To offer another word, I think it’s fair that people who don’t like Freeman’s views on Israel are going after him with the kitchen sink—comments about China, vague allegations of financial improprieties, etc. Politics ain’t beanbag and you go after your enemies with what you can find. But the habit of turning around and acting indignant when people point out that what’s motivating this fight is Freeman’s views on Israel is really pretty silly. When you hear that indicted former AIPAC director Steve Rosen, The New Republic, Commentary, Eli Lake, and Chuck Schumer are spearheading opposition to something you don’t say to yourself “they must be concerned about the human rights situation in China!” This is an organization dedicated to human rights in China and this is a good government group, and they don’t seem very interested one way or another in Freeman. You don’t need to read the minds of the individual members of the anti-Freeman coalition, or question the sincerity of any individual person’s statements on any particular issue, to see that Israel is what’s driving and uniting the coalition as a whole.
I should note in fairness than in one of his articles on this, Eli Lake did get a quote from Tom Malinowki from Human Rights Watch criticizing Freeman. Still, it remains the case that the driving force both in that particular instance and throughout the controversy more generally, is coming from the Israel hawk community and not from the human rights advocacy community.
Chas Freeman, designated head of the National Intelligence Council, has all the right enemies. And his enemies are going after him because they don’t like the fact that he’s criticized Israel in strong terms in the past. But that said, just because his enemies are bad people delving into his financial ties to China and Saudi Arabia in bad faith doesn’t mean that his enemies don’t have the goods. Apparently there’s going to be an independent Inspector General looking into some of the financing behind the Middle East Policy Council and Freeman’s service on the board of a Chinese oil company. I’m not thrilled to see things take this turn, but at the same time I don’t think this is the hill I want to die on. Randy Scheunemann’s foreign lobbying was a problem, the lack of transparency around the Clinton Global Initiative’s finances was a problem, and I think it’s legitimate to see problems in Freeman’s relationships, too.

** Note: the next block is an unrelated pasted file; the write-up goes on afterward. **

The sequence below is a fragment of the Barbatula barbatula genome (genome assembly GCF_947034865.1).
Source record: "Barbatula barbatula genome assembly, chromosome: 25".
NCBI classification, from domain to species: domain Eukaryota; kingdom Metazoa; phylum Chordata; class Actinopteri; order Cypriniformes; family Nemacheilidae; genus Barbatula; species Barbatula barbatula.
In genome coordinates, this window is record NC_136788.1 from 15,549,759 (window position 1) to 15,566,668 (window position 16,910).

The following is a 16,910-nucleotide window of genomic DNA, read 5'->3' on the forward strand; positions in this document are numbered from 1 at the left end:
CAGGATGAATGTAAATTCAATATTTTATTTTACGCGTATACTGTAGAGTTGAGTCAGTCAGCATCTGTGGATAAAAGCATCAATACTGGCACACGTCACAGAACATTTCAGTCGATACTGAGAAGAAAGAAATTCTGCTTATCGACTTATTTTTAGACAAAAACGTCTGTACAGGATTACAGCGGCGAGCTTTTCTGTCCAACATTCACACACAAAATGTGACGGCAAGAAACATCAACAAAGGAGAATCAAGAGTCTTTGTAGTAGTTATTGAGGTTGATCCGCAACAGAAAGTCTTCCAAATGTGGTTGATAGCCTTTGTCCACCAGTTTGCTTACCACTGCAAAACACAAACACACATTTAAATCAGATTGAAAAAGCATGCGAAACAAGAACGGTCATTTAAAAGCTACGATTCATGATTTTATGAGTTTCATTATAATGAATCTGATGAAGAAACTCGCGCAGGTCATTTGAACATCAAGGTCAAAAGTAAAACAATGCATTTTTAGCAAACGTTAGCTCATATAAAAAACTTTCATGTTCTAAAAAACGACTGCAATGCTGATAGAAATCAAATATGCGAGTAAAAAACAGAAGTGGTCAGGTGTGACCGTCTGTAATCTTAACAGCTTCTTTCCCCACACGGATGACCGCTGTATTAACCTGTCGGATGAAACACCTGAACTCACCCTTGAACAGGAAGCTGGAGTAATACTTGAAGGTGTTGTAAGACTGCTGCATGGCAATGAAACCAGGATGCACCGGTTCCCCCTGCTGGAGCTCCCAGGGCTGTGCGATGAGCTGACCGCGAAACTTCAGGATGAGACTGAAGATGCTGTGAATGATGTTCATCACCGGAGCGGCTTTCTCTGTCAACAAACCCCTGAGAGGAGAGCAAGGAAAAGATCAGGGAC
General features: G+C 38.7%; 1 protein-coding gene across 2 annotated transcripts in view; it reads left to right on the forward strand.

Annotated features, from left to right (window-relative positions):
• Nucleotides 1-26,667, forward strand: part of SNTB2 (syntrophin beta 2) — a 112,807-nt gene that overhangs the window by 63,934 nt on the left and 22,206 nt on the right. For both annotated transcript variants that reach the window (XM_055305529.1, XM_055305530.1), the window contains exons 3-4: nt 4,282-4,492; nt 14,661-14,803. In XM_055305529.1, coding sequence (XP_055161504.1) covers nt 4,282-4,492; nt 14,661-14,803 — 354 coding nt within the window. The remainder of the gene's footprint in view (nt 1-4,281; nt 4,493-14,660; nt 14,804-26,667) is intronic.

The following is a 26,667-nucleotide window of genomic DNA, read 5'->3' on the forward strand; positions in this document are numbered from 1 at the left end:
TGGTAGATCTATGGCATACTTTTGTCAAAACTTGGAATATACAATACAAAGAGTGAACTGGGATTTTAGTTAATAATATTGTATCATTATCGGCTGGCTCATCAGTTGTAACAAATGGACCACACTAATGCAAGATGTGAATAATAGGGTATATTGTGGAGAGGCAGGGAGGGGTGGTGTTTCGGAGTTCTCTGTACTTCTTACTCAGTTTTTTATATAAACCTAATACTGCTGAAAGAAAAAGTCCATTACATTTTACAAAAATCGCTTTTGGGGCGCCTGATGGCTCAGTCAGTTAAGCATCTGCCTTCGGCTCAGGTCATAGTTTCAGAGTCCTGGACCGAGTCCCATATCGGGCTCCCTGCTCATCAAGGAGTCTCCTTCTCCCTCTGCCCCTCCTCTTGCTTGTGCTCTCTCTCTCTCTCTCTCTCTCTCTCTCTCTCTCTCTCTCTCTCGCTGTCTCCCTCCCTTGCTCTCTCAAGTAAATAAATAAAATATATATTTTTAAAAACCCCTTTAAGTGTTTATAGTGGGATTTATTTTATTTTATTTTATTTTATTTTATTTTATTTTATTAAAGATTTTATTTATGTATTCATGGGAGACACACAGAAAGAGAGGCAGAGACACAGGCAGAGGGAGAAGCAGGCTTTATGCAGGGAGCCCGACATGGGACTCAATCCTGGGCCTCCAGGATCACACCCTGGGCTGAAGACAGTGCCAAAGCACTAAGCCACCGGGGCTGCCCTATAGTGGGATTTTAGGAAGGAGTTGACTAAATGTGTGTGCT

The flipside is that you have Jamie Kirchick persecuting Freeman in bad faith while deeming it “contemptible” to have raised questions about Scheunemann. Ultimately, if Freeman goes down it won’t, unfortunately, be because a brave new era of good government and clean dealings has arisen; it’ll be a politically motivated neocon hit job. But as I say, if they have the goods they have the goods.
Secretary of Defense Robert Gates was clearly reluctant to answer David Gregory’s question about the contrasting leadership styles between President Bush and President Obama. But when pressed he explained that Obama is “more analytical” and goes further out of his way to hear from diverse viewpoints:
GATES: I think that probably President Obama is somewhat more analytical, and he makes sure he hears from everybody in the room on an issue. And if they don’t speak up, he calls on them.
Q: A marked difference from his predecessor?
GATES: President Bush was interested in hearing different points of view but didn’t go out of his way to make sure everybody spoke if they hadn’t spoken up before.
This is a reminder of a point that I think’s been difficult to fully articulate in the Chas Freeman debate. I think there’s truth to the criticisms of Freeman’s hard-bitten strain of realpolitik. But no administration is monolithic, and given the disastrous consequences of our 2002-2006 flirtation with total irrealism I don’t think it’s a bad idea at all to have some Freeman-style ballast on the ship. If Obama seemed to be assembling an entire administration that was unconcerned with human rights abroad, that would be another thing, but that’s not what’s happening here.
I doubt Freeman will be making any particularly crucial contributions to Israel policy. But, like the brushoff of the earlier, less-vigorous, campaign against George Mitchell, it’s an indication of where the administration’s head is politically—not that scared of Steve Rosen and Marty Peretz.